Wedding Latino Traditions

Madrinas y Padrinos

Padrinos and madrinas, at their core, are essential members of their Hispanic community who act as patrons or sponsors for family events. Some of the most important celebrations in Hispanic culture only happen because of this very important tradition. These milestone events include quinceañeras, weddings, baby showers and more. Families host beautiful celebrations and they reach out to padrinos to make it happen.

Traditionally, the family organizing the event will ask grandparents, godparents, cousins, uncles, aunts and close friends to accept the honor of being the padrinos for the special occasion. By sponsoring essential items for a celebration, such as the band, cake, venue and more, padrinos help lessen the financial burden on the family. More significantly, padrinos create a sense of community by supporting and pitching in for the main cause. In the Hispanic culture, being asked to be a padrino is an honor and the blessings that the family receives on the special day are said to be passed on to their padrinos as well.


El Mariachi

La musica tradicional for events. Usually a mariachi group consists of at least two violins, two trumpets, one Spanish guitar, a vihuela (a high-pitched, five-string guitar) and one guitarrón (a small-scaled acoustic bass).

Nowadays, it is common to have a mix of a Mariachi band and a DJ. This depends on the band, timeline of the event, and the budget you have.

Lasso Ceremony 

This ceremony is where the lasso (rope) is put around the groom and the bride. It is done in the form of figure eight (infinity symbol), to symbolize their everlasting love. The lasso can be put on the wedding couple by the officiant or family members can take part in this beautiful ritual!

The lasso can be made from rosary beads, white ribbons, colored flowers, fabric, crystals, or even painted wood. The Lasso is associated with a wedding prayer during the ceremony. After the Lasso, the Veil is placed over the shoulders of the Groom and the shoulders or head and shoulders of the Bride. It may have to be pinned in place in order to stay. Thus tied together symbolically, the couple remains kneeling for the prayer.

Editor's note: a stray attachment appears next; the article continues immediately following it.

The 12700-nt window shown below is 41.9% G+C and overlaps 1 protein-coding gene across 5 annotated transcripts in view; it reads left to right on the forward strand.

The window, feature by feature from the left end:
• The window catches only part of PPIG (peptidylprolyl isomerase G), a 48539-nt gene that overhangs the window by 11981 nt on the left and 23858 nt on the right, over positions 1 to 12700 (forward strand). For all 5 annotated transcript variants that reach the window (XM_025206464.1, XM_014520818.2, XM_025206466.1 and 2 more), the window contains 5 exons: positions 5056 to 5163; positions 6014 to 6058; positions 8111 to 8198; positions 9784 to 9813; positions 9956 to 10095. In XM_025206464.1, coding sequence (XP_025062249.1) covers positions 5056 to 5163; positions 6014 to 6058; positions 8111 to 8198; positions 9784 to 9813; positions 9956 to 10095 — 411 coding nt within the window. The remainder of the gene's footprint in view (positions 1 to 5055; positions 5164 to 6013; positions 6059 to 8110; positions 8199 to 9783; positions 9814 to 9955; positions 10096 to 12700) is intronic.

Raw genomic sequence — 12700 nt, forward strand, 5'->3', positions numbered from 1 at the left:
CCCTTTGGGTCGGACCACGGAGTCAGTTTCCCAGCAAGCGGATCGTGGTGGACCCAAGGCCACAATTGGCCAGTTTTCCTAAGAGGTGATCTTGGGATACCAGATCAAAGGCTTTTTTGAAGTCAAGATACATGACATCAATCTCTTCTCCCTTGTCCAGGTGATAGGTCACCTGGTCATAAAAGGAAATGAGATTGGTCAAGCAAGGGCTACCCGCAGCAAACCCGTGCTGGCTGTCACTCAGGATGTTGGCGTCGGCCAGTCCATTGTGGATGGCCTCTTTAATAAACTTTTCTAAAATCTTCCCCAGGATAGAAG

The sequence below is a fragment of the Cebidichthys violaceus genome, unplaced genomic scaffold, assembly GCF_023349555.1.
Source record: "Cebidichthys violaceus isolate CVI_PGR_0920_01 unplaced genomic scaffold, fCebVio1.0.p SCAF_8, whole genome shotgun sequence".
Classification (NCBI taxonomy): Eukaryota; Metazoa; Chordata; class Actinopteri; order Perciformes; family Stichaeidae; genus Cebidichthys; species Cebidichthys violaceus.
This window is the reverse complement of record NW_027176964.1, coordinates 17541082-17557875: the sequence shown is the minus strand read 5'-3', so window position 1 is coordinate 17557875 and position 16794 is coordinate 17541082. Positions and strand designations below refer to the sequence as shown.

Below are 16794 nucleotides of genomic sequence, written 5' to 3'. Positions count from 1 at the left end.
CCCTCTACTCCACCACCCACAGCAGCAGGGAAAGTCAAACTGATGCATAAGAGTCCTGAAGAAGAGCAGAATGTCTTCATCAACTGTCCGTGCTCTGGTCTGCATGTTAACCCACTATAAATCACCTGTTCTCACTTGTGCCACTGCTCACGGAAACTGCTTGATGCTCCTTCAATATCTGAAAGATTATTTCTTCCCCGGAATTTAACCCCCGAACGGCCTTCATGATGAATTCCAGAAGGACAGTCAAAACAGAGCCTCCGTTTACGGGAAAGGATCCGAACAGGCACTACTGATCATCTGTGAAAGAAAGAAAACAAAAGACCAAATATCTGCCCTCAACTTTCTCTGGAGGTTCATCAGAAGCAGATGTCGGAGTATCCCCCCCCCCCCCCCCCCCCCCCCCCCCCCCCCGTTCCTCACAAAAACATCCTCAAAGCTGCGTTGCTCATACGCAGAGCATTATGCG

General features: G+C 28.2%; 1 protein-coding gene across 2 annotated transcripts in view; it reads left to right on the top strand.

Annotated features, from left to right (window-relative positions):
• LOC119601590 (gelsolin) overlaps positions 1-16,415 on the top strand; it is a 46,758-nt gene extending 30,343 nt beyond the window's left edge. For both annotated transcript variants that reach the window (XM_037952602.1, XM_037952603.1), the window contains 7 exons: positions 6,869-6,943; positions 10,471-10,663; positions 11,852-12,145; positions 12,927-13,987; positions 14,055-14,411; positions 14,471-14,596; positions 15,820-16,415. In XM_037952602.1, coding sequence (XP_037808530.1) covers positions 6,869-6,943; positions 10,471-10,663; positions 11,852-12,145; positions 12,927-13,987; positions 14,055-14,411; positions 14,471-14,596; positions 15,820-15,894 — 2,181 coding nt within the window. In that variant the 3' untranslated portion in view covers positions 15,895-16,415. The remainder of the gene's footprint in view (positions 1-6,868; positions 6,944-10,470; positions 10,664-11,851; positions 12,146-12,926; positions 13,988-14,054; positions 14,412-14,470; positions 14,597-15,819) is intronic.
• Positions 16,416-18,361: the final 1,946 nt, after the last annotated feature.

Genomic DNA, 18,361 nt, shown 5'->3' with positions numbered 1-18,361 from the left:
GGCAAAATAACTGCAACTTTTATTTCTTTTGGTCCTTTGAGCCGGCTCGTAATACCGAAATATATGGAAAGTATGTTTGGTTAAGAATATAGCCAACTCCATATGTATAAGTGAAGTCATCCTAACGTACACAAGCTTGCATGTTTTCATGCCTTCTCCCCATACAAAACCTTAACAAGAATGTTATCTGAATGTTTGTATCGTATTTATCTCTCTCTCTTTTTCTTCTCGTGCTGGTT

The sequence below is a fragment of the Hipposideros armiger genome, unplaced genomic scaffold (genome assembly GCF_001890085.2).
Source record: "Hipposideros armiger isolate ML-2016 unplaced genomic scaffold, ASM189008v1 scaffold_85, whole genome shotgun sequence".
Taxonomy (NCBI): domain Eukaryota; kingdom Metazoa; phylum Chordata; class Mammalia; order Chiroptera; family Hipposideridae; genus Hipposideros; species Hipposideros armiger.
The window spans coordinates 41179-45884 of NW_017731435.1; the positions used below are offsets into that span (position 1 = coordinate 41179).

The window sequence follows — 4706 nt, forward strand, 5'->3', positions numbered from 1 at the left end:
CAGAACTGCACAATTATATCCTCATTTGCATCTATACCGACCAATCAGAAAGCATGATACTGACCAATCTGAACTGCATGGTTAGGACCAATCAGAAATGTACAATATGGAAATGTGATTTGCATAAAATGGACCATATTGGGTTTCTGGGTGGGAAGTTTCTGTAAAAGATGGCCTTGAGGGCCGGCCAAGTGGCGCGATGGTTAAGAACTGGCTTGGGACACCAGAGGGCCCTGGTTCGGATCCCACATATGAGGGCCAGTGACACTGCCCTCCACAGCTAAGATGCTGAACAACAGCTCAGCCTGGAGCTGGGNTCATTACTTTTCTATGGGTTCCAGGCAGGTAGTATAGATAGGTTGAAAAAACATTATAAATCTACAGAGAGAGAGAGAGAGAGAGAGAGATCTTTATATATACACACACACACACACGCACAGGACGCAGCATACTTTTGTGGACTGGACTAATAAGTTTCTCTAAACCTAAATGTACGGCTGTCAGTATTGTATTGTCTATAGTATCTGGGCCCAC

After the prayer and before either attempts to rise, at the end of the ceremony, the lasso is removed by the same people who put it on and given to the bride as a memento of the beautiful ceremony.

Las Arras – Wedding Coins

This tradition consists of the madrina de arras holding the 13 coins that the groom presents to the bride. This custom of breaking gold or silver, one half to be kept by the woman and the other half by the man, as a pledge of marriage.

During the ceremony, the officiant can explain the symbolism that the groom recognizes his responsibility as a provider, and pledges his ability to support and care for her. Acceptance by the bride means taking that trust and confidence unconditionally.

El Muertito

A traditional Mexican wedding tradition is called “el muertito”. During the reception, the groom is lifted over the shoulders of all the men, and then tossed several times into the air! Sometimes, his shoes are passed around the guests and they put money and gifts into the shoes.

La Tornaboda

This is the after the party where friends and family get together to celebrate the wedding. These celebrations go long into the night, sometimes even long enough to see the sun come up the next day! A “levanta muertos menú”, literally get up the dead menu, for those who want to keep on celebrating, and also for those who have partied too much and need sustenance.

Depending on where you are, and your family’s traditions, the menu will vary. For example if in Queretaro, the “trasnochados menu”, an after-hours menu, consists of gorditas. In Mexico City for example “tacos de canasta”, literally “basket” tacos, are part of the menu. Other customs will see the infamous “chilaquiles” in the menu.

La Serenata

This is a tradition where the groom/boyfriend will go to the woman’s house and serenade her. He will show up with a mariachi band or guitarists to serenade or sing to her. The novia will wait for 2-3 songs until she comes out to meet him, signifying that she approves la serenata.  


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